AUnmowed Lawn

AUnmowed Lawn


AUnmowed Lawn

To me "a lawn" conjures up an image of something well-kept, mowed green grass and flowers. So I've been thinking if a person doesn't care for the space in front of his house and lets it run wild, with weeds all over the place and some random grass patches here and there, will that still be a lawn? Or is there any special word to call it? On the surface, things were going just fine. And then all of the sudden, things turned, as they often do, and our lawn began to grow. It grew to sun-dappled green and then to toothy-chomping, wild-flower-covering, beautiful-but-unmanaged-wild-ness. Today, the unmowed lawn is seven feet tall and has room to frolick and explore, but we need to mow it.


Lawns were not always designed to perform in the way they do today. In fact, it was not unusual in slightly rural towns to grow food or keep animals on the property up until the late nineteenth century. Towns like Garden City, NY were developed initially by an investor, A. T. Stewart in the 19th century. Houses were individually designed by the people who bought the plots from the original investor. This created more plots of land available that was actually in demand. (McAlester 87) Deed restrictions would mandate uniform setbacks, side yards and street tree in order to create an aesthetic unity throughout the town. Post-Depression Era, under the National Housing Act of 1934, developers scooped up large swaths of land and design entire neighborhoods all at once. After the creation of zoning codes by the NY State Legislature, towns were able to establish these codes that would mandate a setback from the front property line.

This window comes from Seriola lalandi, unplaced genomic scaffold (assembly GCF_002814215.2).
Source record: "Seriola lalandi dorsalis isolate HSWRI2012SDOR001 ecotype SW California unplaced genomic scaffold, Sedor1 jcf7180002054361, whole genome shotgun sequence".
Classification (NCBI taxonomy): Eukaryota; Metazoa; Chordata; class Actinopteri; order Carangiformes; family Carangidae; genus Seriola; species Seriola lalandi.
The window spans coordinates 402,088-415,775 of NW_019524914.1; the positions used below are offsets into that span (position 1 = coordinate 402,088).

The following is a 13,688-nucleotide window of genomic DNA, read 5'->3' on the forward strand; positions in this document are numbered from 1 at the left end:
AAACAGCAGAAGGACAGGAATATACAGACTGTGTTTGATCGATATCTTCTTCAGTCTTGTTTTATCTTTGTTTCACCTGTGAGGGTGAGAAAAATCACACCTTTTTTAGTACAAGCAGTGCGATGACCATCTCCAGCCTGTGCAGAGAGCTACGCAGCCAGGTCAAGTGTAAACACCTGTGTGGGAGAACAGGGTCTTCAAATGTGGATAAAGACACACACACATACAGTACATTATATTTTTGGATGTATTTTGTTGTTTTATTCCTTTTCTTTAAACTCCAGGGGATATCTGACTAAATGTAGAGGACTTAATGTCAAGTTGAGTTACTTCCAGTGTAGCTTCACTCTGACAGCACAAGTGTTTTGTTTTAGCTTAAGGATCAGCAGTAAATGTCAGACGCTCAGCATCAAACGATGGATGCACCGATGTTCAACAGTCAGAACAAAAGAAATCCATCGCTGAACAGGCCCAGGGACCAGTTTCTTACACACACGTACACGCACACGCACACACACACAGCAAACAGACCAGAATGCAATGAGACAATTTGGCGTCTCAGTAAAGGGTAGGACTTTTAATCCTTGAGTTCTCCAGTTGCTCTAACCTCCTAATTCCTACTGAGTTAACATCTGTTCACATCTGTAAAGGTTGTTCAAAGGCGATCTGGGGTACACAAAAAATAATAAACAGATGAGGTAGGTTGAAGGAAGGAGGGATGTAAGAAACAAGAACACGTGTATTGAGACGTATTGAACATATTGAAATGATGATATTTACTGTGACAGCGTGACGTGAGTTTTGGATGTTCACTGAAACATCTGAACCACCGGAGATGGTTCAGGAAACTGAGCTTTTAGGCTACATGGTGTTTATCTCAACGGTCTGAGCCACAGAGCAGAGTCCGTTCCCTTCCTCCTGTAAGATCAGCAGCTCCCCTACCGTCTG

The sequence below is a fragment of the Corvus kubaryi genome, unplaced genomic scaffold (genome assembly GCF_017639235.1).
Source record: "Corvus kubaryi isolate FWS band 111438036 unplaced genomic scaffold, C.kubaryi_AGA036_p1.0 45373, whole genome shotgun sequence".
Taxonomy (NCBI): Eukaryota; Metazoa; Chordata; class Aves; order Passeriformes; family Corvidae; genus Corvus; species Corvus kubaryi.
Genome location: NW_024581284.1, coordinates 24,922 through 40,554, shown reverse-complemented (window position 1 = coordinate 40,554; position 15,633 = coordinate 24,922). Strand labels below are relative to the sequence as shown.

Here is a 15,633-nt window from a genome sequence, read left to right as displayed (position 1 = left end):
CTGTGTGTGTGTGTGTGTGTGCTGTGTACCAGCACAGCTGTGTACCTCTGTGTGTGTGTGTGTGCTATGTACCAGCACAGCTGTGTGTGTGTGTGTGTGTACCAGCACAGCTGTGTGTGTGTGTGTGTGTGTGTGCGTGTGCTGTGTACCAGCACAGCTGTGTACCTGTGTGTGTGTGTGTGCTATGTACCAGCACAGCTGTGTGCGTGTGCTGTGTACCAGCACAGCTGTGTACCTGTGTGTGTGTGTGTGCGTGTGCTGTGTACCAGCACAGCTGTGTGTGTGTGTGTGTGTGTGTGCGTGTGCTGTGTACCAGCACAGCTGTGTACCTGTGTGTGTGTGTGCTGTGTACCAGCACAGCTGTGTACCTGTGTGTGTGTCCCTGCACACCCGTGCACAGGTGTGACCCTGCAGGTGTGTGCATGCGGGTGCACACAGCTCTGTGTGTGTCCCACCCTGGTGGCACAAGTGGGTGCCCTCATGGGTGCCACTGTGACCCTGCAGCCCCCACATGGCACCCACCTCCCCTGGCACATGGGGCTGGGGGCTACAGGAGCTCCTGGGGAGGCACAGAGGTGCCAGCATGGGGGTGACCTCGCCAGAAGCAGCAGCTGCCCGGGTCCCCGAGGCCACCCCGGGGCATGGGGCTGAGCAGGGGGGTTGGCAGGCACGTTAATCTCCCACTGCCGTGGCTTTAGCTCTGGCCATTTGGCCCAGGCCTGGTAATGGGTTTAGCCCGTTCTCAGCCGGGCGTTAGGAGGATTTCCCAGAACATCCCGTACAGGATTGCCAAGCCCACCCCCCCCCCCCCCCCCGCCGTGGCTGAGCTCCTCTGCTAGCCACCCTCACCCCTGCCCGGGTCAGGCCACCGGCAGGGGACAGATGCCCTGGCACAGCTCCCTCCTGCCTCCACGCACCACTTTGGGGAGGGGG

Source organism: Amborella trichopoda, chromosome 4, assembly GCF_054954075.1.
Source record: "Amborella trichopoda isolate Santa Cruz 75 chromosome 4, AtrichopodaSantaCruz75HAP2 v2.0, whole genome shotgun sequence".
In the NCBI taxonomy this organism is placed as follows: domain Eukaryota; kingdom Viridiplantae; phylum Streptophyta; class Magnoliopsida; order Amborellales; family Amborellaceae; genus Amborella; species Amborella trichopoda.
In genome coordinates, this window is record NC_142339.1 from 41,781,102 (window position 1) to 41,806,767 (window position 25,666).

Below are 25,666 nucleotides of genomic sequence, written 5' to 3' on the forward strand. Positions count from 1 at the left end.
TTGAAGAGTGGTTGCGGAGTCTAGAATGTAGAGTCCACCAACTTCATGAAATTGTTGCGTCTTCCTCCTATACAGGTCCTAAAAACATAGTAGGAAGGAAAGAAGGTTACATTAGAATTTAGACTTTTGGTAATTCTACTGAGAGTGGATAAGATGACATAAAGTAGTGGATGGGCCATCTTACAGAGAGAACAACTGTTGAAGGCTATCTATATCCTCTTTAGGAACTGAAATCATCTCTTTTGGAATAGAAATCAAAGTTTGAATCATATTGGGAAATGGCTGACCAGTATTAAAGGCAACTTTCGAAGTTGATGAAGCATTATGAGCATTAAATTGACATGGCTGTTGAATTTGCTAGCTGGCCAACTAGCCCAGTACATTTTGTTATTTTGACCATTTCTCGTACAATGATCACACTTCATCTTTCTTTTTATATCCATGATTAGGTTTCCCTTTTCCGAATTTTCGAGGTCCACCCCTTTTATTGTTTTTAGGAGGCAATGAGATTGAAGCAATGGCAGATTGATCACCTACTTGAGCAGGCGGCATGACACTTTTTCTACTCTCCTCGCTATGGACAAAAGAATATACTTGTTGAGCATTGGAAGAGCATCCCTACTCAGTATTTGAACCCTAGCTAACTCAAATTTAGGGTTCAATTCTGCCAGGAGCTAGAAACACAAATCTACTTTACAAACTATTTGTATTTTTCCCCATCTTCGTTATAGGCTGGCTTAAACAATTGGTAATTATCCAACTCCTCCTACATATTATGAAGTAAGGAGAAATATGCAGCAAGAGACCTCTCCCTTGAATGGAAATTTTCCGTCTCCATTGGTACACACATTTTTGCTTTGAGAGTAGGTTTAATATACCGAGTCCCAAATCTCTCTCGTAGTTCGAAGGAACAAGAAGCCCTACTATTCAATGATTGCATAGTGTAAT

The aesthetics of the front lawn are heavily regulated, and is often regulated by neighbor communication or reporting. Garden City’s laws indicate that: “No owner of any land within the Village shall permit noxious weeds, long grass or other rank growths on real property owned by him or on any abutting property between his property line and the gutter.” (63-1) Renovations of the house must not “depreciate the value of property in the Village”. Economic disparities become visibly present in their inability to afford lawn-care equipment or gardening services. The rules exist to oust those who do not fit the bill and cannot conform to the American Dream formats. This creates a group of out-casted individuals that have already been excluded via the remnants of redlining or modern-day steering practices. (Source: commons.pratt.edu)




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